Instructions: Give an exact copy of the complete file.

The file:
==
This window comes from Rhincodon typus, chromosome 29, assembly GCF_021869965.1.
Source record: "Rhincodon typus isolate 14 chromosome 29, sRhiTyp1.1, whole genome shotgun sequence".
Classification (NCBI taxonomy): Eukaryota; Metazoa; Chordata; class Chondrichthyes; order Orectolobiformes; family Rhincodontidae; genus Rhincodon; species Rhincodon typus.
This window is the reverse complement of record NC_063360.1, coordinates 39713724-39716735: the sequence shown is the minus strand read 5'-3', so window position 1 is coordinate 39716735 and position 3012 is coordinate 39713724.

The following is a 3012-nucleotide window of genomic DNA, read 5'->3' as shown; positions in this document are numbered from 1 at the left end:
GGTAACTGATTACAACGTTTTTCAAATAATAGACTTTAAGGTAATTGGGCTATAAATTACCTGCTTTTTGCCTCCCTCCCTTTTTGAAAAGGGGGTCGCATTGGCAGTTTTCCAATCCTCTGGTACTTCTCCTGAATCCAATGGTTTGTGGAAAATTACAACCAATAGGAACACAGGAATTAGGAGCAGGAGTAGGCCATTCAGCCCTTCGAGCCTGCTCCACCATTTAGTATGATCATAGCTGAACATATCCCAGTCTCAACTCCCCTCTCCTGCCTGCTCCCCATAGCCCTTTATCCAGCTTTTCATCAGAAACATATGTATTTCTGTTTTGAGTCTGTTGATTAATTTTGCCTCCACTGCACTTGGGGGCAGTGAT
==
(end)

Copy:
This window comes from Rhincodon typus, chromosome 29, assembly GCF_021869965.1.
Source record: "Rhincodon typus isolate 14 chromosome 29, sRhiTyp1.1, whole genome shotgun sequence".
Classification (NCBI taxonomy): Eukaryota; Metazoa; Chordata; class Chondrichthyes; order Orectolobiformes; family Rhincodontidae; genus Rhincodon; species Rhincodon typus.
This window is the reverse complement of record NC_063360.1, coordinates 39713724-39716735: the sequence shown is the minus strand read 5'-3', so window position 1 is coordinate 39716735 and position 3012 is coordinate 39713724.

The following is a 3012-nucleotide window of genomic DNA, read 5'->3' as shown; positions in this document are numbered from 1 at the left end:
GGTAACTGATTACAACGTTTTTCAAATAATAGACTTTAAGGTAATTGGGCTATAAATTACCTGCTTTTTGCCTCCCTCCCTTTTTGAAAAGGGGGTCGCATTGGCAGTTTTCCAATCCTCTGGTACTTCTCCTGAATCCAATGGTTTGTGGAAAATTACAACCAATAGGAACACAGGAATTAGGAGCAGGAGTAGGCCATTCAGCCCTTCGAGCCTGCTCCACCATTTAGTATGATCATAGCTGAACATATCCCAGTCTCAACTCCCCTCTCCTGCCTGCTCCCCATAGCCCTTTATCCAGCTTTTCATCAGAAACATATGTATTTCTGTTTTGAGTCTGTTGATTAATTTTGCCTCCACTGCACTTGGGGGCAGTGAT